BBC building
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A former British Broadcasting Corporation (BBC) reporter who was fired after tweets proclaiming "Hitler was right" and "Zionists can't get enough of our blood" had surfaced, this week accused the BBC of capitulating to a "pro-Israel mob" in letting her go.

Tala Halawa, who was the “Palestine Specialist” for BBC, tweeted in 2014 that “Israel is more Nazi than Hitler.”

She added “IDF go to hell” alongside the hashtags #HitlerWasRight and #PrayForGaza.

The offensive tweet was written three years before Halawa joined the BBC in 2017. In May, the tweet was brought to the attention of the BBC which launched an investigation before letting Halawa go last month.

In a statement on Tuesday, quote by Fox News, Halawa said that she was decrying "Israel's bombardment of Gaza in 2014" and was wrongfully judged based on an "offensive and ignorant tweet posted seven years ago."

"However, it saddens me that the BBC, instead of seeking avenues for apology, reconciliation, and dialogue, unfortunately opted for trial with social media," Halawa said, claiming the network "amplif[ied] troll voices and capitulating to pressure from external pro-Israel interest groups and right-wing media outlets determined to eliminate Palestinians from public life."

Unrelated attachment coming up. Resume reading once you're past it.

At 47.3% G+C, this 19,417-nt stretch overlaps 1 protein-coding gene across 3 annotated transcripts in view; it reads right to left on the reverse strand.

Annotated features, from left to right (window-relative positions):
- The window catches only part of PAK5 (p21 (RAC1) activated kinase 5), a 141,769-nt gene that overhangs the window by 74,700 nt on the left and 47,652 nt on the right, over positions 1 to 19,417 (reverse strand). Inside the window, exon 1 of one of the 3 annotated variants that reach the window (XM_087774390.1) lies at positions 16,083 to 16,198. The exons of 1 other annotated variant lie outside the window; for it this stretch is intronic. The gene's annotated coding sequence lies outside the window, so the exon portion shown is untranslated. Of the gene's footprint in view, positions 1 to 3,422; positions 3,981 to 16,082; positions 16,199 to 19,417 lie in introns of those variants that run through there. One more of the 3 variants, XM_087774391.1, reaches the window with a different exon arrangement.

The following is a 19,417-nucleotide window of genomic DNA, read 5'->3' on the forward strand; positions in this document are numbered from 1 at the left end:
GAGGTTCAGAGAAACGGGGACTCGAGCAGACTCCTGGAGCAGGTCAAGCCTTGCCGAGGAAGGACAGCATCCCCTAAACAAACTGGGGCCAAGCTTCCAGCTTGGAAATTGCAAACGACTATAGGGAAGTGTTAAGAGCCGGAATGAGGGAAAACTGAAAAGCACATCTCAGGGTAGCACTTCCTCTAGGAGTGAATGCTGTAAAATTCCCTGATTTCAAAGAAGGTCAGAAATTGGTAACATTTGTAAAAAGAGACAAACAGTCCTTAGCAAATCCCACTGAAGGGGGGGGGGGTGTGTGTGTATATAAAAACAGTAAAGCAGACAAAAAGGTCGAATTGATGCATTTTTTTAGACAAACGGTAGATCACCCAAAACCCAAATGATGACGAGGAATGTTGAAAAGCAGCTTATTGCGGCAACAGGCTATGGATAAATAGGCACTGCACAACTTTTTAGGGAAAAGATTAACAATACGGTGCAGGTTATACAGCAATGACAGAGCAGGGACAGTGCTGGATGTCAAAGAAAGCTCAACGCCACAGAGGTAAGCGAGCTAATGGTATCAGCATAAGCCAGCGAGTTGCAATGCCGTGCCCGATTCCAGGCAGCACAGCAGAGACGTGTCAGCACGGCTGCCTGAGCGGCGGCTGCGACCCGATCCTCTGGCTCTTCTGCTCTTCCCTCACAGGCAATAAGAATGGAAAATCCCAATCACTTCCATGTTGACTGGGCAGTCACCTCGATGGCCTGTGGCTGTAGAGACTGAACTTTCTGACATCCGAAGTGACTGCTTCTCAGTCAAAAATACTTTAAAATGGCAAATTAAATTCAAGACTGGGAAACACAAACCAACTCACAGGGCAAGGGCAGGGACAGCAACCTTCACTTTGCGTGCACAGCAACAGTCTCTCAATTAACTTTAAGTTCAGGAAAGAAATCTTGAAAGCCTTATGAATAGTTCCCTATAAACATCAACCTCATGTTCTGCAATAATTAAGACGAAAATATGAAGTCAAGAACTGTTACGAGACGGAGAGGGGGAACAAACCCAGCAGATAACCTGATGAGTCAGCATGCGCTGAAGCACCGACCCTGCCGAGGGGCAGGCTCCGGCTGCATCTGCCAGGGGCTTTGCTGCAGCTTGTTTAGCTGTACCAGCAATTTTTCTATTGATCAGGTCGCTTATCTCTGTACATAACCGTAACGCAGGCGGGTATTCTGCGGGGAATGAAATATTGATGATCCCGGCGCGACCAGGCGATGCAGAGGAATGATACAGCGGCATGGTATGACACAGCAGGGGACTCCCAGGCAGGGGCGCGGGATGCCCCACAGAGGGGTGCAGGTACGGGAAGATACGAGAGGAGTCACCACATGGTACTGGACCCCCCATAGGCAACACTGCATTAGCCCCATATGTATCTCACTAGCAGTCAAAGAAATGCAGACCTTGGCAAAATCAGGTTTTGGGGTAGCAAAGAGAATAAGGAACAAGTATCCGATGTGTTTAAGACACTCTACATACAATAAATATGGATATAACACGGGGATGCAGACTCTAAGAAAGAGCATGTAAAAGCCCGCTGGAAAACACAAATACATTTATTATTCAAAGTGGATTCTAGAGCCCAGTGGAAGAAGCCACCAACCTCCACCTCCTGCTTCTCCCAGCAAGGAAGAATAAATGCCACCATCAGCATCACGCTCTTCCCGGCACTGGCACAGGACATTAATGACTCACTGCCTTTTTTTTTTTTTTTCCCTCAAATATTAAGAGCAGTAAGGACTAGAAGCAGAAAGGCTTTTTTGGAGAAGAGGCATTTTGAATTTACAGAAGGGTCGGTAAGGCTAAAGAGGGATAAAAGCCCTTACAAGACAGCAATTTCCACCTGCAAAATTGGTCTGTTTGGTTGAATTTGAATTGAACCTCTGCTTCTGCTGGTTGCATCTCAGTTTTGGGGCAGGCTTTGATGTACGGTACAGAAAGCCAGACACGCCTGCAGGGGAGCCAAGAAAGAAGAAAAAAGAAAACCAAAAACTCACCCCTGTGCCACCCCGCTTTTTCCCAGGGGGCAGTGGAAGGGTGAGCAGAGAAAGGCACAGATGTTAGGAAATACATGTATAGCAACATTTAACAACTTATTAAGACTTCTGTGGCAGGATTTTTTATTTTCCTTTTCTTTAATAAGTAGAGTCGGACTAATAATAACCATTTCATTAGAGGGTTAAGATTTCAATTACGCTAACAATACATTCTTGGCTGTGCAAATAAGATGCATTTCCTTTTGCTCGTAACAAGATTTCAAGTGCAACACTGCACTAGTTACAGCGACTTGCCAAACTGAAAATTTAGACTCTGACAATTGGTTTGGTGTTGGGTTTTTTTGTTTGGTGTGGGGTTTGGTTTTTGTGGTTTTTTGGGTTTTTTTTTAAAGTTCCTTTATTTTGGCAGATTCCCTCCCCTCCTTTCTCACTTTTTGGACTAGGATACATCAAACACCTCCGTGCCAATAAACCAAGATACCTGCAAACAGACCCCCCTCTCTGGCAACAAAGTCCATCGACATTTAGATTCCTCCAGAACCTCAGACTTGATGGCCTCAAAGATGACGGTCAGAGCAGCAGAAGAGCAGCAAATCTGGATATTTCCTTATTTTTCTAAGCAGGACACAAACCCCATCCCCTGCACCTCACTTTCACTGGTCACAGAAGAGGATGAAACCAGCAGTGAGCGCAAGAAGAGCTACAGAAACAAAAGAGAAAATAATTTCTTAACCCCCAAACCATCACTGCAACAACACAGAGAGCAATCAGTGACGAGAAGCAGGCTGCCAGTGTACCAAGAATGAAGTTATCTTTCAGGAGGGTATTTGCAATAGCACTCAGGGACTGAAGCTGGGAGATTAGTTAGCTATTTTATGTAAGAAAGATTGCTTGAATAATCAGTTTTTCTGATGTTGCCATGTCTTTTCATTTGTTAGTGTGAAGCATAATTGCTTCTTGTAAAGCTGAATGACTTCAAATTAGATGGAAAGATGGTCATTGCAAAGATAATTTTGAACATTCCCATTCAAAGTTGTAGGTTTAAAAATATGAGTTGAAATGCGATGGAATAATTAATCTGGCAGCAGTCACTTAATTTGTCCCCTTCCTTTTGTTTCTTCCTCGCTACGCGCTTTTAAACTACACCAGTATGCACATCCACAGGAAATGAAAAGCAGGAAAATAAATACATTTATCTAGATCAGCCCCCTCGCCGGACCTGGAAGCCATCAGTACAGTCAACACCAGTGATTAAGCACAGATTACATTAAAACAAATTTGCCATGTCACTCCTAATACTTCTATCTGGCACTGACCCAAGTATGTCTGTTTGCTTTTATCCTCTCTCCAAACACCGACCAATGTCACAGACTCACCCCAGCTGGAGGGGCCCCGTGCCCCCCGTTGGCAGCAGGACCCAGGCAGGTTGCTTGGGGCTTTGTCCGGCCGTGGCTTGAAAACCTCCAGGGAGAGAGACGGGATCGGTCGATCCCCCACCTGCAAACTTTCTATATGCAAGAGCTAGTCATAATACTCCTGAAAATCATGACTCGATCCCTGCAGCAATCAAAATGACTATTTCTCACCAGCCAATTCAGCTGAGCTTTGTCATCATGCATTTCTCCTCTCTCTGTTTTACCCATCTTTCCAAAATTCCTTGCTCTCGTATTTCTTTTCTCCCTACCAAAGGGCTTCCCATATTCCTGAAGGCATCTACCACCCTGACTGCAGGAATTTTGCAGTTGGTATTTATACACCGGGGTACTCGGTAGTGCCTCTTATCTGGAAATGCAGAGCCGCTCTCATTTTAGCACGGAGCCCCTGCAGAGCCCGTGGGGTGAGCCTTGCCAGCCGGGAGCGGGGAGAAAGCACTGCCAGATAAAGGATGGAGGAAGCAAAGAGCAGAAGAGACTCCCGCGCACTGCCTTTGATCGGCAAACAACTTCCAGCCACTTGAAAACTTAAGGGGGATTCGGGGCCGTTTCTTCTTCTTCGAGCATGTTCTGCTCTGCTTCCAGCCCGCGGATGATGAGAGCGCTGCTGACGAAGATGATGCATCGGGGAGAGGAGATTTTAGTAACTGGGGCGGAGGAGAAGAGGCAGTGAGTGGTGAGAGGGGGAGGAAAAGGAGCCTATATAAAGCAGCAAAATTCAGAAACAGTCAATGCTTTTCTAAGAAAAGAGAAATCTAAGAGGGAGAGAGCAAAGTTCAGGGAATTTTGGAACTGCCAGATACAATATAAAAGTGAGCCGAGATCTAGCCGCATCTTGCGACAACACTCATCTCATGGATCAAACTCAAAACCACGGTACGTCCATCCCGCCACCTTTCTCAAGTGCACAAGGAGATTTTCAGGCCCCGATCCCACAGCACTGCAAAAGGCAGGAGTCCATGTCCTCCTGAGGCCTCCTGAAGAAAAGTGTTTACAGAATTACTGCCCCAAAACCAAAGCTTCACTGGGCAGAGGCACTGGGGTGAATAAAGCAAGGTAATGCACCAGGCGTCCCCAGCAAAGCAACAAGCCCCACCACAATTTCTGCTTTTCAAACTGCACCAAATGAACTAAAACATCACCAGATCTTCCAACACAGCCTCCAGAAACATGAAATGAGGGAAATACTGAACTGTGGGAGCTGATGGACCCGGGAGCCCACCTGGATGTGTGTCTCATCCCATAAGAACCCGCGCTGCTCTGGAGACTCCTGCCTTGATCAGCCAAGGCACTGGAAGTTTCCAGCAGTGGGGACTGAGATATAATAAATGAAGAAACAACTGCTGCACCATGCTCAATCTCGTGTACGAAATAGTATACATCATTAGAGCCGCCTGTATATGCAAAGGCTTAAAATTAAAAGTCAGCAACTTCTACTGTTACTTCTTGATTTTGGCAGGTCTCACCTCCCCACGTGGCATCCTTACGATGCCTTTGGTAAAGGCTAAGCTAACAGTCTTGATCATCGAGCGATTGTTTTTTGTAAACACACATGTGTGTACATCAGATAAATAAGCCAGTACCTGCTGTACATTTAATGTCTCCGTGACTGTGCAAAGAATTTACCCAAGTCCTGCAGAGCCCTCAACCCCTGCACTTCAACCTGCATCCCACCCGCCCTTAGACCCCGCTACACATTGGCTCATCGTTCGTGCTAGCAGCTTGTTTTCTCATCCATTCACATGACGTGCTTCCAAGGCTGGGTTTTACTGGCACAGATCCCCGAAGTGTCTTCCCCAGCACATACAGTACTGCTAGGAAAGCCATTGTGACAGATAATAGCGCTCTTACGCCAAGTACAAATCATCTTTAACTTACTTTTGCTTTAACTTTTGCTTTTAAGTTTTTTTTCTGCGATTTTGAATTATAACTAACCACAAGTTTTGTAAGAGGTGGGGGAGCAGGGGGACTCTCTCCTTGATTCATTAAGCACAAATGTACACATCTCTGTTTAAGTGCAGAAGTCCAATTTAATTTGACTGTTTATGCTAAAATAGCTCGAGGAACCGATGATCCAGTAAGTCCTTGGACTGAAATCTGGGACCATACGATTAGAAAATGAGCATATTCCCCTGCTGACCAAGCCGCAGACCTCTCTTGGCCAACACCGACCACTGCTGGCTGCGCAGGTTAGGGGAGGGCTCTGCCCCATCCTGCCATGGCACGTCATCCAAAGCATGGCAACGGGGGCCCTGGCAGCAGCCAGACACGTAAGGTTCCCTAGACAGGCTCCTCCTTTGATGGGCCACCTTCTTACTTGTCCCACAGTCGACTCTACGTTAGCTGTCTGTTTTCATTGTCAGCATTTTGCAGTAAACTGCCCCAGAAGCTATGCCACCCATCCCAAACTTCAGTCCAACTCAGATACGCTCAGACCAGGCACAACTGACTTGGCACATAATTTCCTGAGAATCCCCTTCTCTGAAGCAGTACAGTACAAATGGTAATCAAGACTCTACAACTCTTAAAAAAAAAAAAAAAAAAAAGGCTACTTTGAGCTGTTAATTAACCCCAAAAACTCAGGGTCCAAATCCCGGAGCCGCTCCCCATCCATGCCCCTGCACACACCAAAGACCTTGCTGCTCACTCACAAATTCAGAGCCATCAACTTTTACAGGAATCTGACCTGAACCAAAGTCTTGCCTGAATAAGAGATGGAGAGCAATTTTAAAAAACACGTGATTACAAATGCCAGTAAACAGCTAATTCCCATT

"I recently published a video report for the corporation about celebrities being criticized, trolled, and canceled for supporting Palestinian self-determination. But I am not alone. This pro-Israel censorship campaign is industrial in scale and international in its reach," Halawa claimed. In addition, she decried her firing as a "familiar" repercussion for a Palestinian and person of color.

"I take pride in the fact that during my four years at the BBC I was always known for my impartiality and professional journalism, even during the most difficult times. I will continue to believe and fight for honest and brave journalism regardless of these menial attempts at character assassination," her statement concluded.

In January of 2020, a BBC reporter caused an uproar when she appeared to claim that the Holocaust has distorted Israelis’ perception of reality and the country's security needs.

In 2017, a BBC host apologized for saying it is “great” that music artists are no longer being managed by “some random fat Jewish guy from northwest London”.

(Arutz Sheva’s North American desk is keeping you updated until the start of Shabbat in New York. The time posted automatically on all Arutz Sheva articles, however, is Israeli time.)

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